The economy shed another 84,000 jobs in August, and the July and June figures were revised upward dramatically. We’ve now lost 605,000 jobs since the beginning of the year. Never mentioned in this report is the fact that our labor force grows by about 150,000 workers per month, due simply to population growth. Therefore, we’re now 1.8 million jobs short of what’s needed to keep unemployment from rising. A shortfall of 1.8 million jobs represents about 1.2% of the work force.
An unexpectedly steep 84,000 U.S. jobs were lost in August and the unemployment rate hit a five-year high of 6.1 percent, fanning worry ahead of November’s presidential vote that the economy was near recession.
“Unexpectedly?” This isn’t unexpected. It’s totally predictable when you understand how trade with overpopulated nations practically guarantees such results.
Here’s the typical response by our lawmakers:
The speaker of the U.S. House of Representatives, California Democrat Nancy Pelosi, renewed a pledge to seek a second economic stimulus program to pick up from one earlier in the year that has now largely been paid out to consumers.
Another economic stimulus won’t help anything, as the first one demonstrated. How can pumping more money into the economy help when it does nothing to address the underlying root cause, our trade deficit? The money will simply be spent on foreign-made products, helping the economies of our trade parasites, but doing almost nothing for our own.
Analysts said the bleak hiring data likely means that Federal Reserve policy-makers will feel obliged to keep interest rates low for an extended period.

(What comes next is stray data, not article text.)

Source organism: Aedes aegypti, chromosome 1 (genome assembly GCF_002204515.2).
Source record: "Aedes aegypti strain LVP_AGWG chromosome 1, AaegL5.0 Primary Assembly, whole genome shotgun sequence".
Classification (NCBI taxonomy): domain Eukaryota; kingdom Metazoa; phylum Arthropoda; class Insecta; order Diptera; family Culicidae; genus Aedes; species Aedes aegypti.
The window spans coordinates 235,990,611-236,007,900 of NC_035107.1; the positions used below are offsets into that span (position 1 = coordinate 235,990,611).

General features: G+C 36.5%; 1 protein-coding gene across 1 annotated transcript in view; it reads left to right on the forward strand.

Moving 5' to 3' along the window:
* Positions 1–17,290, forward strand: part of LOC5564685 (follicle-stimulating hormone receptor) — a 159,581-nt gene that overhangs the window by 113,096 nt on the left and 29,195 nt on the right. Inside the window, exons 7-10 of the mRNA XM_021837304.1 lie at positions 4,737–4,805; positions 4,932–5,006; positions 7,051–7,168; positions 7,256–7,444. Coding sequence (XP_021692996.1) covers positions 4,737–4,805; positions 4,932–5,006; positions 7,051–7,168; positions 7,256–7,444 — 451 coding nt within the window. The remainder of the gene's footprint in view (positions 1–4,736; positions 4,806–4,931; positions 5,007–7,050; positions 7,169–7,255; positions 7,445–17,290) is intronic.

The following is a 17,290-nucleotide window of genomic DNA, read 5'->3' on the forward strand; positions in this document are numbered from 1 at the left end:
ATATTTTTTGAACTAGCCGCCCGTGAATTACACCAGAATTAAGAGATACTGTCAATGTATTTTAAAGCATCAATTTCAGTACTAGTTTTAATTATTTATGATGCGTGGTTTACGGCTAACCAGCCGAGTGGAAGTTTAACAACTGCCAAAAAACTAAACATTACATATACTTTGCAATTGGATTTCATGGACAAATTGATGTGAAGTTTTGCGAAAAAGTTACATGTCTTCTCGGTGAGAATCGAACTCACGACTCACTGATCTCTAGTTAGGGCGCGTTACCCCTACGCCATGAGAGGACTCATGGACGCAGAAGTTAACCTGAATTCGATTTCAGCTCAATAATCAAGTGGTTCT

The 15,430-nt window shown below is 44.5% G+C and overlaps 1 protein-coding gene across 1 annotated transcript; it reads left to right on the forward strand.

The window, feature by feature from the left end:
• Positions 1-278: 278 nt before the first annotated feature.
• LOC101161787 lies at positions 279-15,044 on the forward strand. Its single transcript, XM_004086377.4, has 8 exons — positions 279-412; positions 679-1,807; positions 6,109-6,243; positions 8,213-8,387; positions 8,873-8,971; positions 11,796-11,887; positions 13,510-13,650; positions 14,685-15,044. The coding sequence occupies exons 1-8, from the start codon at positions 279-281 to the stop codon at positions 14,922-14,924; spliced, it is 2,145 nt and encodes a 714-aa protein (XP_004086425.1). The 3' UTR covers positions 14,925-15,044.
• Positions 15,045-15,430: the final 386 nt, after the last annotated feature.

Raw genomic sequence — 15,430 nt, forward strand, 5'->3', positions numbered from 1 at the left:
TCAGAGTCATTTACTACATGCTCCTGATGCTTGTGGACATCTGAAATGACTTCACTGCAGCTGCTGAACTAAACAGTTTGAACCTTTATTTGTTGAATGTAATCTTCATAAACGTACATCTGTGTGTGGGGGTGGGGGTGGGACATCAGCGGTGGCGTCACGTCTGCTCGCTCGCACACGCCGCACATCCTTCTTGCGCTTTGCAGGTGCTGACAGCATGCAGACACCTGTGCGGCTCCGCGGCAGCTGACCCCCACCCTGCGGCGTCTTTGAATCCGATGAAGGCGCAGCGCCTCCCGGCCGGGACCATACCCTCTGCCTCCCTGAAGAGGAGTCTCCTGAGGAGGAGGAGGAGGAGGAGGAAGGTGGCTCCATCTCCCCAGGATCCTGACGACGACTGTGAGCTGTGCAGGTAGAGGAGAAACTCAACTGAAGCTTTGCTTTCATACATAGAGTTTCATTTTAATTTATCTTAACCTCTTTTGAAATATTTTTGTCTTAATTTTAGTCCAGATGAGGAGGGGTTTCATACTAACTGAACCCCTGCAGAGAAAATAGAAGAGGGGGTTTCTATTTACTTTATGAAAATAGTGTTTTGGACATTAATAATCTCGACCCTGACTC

Oh, yeah, that’ll help too. That sky-high 2% interest rate is really holding back the economy! Cutting it to 1.75% will really make a huge difference.
But, hey, not to worry! Economists have been predicting that the lower dollar will cure all our ills. It’ll make our products cheaper for foreign buyers and make their products more expensive here, improving the competitive position of domestic manufacturers. We’ll experience a renaissance in manufacturing! Right. So what’s really happening? Take a look:
Some 61,000 manufacturing jobs were lost, the most for any month since mid 2003, and 8,000 more construction jobs were cut. There were 53,000 jobs eliminated in professional and business services and 4,000 in leisure and hospitality industries.
The falling dollar has had zero impact on domestic manufacturers because the trade deficit has nothing to do with currency valuations. It has everything to do with attempting to trade freely with overpopulated nations, trading away our healthy market for access to markets that are badly stunted by overcrowding and low per capita consumption.
Is it any wonder that wages are declining along with household net worth? Is it any wonder that bankruptcies and home foreclosures are soaring?
Any bets on what the September jobs report will look like next month?